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Ode to a swimming hole

It was little more than a 'puddle' near the bay – but it was the place that drew the boys back all summer.

By Robert KloseCorrespondent / June 13, 2007



In America, the idea of a local "swimming hole" carries a whiff of nostalgia, if not mythology, about it. Further, the association always seems to be with boys – and fishing, and hooky. The swimming hole, then, in our literature and lore, has a slightly mischievous air. It's the place you go when you'd rather not be doing what you're supposed to be doing – or where you'd rather be when you don't want to be somewhere else.

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As a kid growing up in the urban New Jersey of the 1960s and '70s, I didn't have access to a swimming hole in the traditional sense. None of us did. And yet we sought out serviceable surrogates. Not in the woods (there were none) or byways (none of those, either, just highways), but in the waste places that abounded in my industrialized corner of the state.

Down by Newark Bay, for example, there were meadowlands in which a kid could get lost. The reeds grew up to – and sometimes over – our heads, and we spent hours bushwhacking and generally exploring a place that was as close as we could get to wilderness (despite the proximity of the New Jersey Turnpike and the local power plant). It was hard to imagine that a place so close to home could be a world away from parents, school, and traffic.

Those meadowlands provided their share of wonders. There was a resident pheasant; toads with the plump, warty aspect of Jabba the Hutt; and the occasional willow for climbing and surveying our realm from on high.

But the most precious of the gems was a small, shallow pond set down as though it were an exclamation point in our urban swampland.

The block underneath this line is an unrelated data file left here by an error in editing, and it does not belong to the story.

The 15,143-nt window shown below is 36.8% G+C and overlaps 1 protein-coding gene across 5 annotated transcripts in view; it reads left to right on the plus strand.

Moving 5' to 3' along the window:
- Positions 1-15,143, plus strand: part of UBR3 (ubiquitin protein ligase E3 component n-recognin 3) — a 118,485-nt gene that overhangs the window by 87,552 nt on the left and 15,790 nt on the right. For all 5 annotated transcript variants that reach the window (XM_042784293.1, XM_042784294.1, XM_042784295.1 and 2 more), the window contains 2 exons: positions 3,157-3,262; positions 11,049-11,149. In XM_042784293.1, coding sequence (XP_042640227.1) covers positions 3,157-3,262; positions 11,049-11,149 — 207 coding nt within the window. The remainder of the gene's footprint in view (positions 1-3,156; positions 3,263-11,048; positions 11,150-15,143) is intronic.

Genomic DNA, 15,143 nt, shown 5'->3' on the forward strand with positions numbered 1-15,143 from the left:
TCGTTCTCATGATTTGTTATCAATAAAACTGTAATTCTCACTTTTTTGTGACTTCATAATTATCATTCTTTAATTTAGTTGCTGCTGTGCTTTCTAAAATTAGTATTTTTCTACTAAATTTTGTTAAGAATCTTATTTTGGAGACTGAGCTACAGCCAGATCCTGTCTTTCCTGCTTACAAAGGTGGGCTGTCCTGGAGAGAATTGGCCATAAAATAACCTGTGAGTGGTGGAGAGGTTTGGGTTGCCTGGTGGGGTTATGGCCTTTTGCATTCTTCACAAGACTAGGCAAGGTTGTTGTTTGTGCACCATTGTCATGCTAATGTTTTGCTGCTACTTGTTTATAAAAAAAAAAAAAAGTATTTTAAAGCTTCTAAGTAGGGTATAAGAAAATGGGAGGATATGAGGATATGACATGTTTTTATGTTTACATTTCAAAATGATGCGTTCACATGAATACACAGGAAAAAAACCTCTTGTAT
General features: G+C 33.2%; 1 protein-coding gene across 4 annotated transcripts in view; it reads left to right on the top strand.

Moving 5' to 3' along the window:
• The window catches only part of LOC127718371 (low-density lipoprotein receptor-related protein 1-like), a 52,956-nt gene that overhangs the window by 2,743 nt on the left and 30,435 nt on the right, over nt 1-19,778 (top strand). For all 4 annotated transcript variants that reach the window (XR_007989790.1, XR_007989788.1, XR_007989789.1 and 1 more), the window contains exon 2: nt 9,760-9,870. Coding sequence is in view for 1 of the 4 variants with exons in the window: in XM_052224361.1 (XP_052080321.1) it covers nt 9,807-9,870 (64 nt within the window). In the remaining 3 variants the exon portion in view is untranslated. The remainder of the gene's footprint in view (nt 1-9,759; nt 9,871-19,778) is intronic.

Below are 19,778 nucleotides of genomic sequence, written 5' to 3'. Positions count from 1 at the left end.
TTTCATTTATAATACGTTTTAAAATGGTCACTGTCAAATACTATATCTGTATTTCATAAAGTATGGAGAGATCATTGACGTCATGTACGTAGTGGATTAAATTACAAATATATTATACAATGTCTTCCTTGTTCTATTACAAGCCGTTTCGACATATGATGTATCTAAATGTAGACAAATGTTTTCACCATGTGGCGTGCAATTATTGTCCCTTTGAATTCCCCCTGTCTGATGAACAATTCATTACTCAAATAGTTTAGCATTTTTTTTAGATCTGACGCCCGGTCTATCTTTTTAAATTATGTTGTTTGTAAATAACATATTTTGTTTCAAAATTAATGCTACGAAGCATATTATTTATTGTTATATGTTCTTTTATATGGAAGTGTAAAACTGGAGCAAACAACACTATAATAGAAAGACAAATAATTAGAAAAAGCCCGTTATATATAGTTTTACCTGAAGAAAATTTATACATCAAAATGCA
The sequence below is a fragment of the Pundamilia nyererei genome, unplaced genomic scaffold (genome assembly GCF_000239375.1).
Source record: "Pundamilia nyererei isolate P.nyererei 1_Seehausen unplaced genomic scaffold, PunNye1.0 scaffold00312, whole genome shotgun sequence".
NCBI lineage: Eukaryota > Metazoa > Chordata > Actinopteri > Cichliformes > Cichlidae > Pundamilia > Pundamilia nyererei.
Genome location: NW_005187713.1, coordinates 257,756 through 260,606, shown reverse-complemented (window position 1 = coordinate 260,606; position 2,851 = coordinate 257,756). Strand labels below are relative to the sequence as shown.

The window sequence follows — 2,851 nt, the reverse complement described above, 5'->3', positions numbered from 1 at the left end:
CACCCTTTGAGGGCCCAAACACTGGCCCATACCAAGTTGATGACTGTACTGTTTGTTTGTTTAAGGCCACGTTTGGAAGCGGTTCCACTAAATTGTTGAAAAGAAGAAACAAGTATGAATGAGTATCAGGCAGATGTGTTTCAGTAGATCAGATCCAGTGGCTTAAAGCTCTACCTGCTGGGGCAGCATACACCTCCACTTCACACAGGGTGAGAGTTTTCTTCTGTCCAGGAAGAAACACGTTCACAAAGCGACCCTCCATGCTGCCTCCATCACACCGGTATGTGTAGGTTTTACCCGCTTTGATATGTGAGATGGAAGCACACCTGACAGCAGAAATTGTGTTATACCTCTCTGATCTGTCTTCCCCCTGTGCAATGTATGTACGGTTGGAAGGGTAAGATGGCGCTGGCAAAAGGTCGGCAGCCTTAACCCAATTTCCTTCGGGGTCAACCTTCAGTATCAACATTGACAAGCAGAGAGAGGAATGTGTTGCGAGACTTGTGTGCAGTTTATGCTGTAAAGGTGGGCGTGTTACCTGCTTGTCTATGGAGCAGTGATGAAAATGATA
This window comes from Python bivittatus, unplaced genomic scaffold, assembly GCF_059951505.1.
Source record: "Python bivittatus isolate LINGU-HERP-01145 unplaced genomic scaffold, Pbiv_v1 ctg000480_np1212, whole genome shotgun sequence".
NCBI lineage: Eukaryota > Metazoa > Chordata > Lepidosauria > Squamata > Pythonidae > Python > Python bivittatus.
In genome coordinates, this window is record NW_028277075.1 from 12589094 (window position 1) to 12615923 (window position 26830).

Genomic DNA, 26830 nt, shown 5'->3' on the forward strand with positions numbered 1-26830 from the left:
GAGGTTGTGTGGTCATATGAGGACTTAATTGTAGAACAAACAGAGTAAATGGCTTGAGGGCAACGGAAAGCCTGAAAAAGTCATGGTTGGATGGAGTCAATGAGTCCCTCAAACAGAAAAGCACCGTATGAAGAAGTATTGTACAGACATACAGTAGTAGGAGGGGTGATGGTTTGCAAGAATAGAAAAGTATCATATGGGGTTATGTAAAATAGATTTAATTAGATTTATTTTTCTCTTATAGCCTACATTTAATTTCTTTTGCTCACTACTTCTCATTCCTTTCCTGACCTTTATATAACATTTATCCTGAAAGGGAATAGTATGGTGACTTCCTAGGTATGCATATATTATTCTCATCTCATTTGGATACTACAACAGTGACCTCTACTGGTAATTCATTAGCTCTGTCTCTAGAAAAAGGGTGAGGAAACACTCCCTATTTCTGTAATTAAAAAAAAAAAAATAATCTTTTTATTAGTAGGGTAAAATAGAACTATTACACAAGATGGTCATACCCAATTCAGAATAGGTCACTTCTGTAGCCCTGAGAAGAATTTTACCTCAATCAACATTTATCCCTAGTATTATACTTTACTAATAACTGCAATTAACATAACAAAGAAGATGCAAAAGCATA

This was, in short, our swimming hole.

Not that it was in any way suitable for swimming – it was too shallow and too mucky for that. But it did serve the same purpose as a swimming hole: It was a redoubt, a fortress of solitude – a small, wild place that truly seemed to be in another galaxy.

Although we five or six boys couldn't strip down and dive in on a hot summer's day, we could take off sneakers and socks, roll up our pant legs, and wade out a bit. We could hunt for frogs, skip rocks, collect minnows, or just linger on the banks, commiserating about our sorry lot as misunderstood juveniles.

In other words, for such a small place it provided a boundless arena for our imaginations to roam.

It wasn't just a summer affair. In winter our puddle did what the most idyllic country pond did – it froze over. We didn't have ice skates, but that didn't stop us from heading out in boots to play a sort of mock hockey with broom handles and tennis balls. It was a rare treat because it was so uncitylike – and because it usually came only once a year, during the coldest months.

Then something happened: I grew up, I left home, I went to college, and I joined the Navy. But the sea was no match for that swimming hole, because an ocean is too big to get one's eyes around and claim for one's own.

I'm convinced that during some of those times, when I felt lonely or even unloved, I was simply longing for the opportunity to flee to where a boy might go to collect himself, reorganize this thoughts and feelings, wipe his nose on his sleeve, and move on.

It was several years before I came full circle. My life's path led me north, to Maine, a true water state, thanks to its glaciated past. And lo and behold, the town I settled in has a swimming hole that could easily have inspired Norman Rockwell. I'm sitting on its bank now, watching my son wade out, ever so cautiously on skinny legs into the frigid water, his arms aloft and tummy tucked in, calling, "Watch me, Dad! Watch me!"

I am watching him, but with only one eye. In my other – my mind's eye – it's not Anton who is wading out, it's me. And I can once again see the shallow Jersey meadow pond I knew, feel the brush of the reeds against my arms and legs, and savor the sweet isolation of a boy's very own secret place.

Everyone needs a swimming hole.

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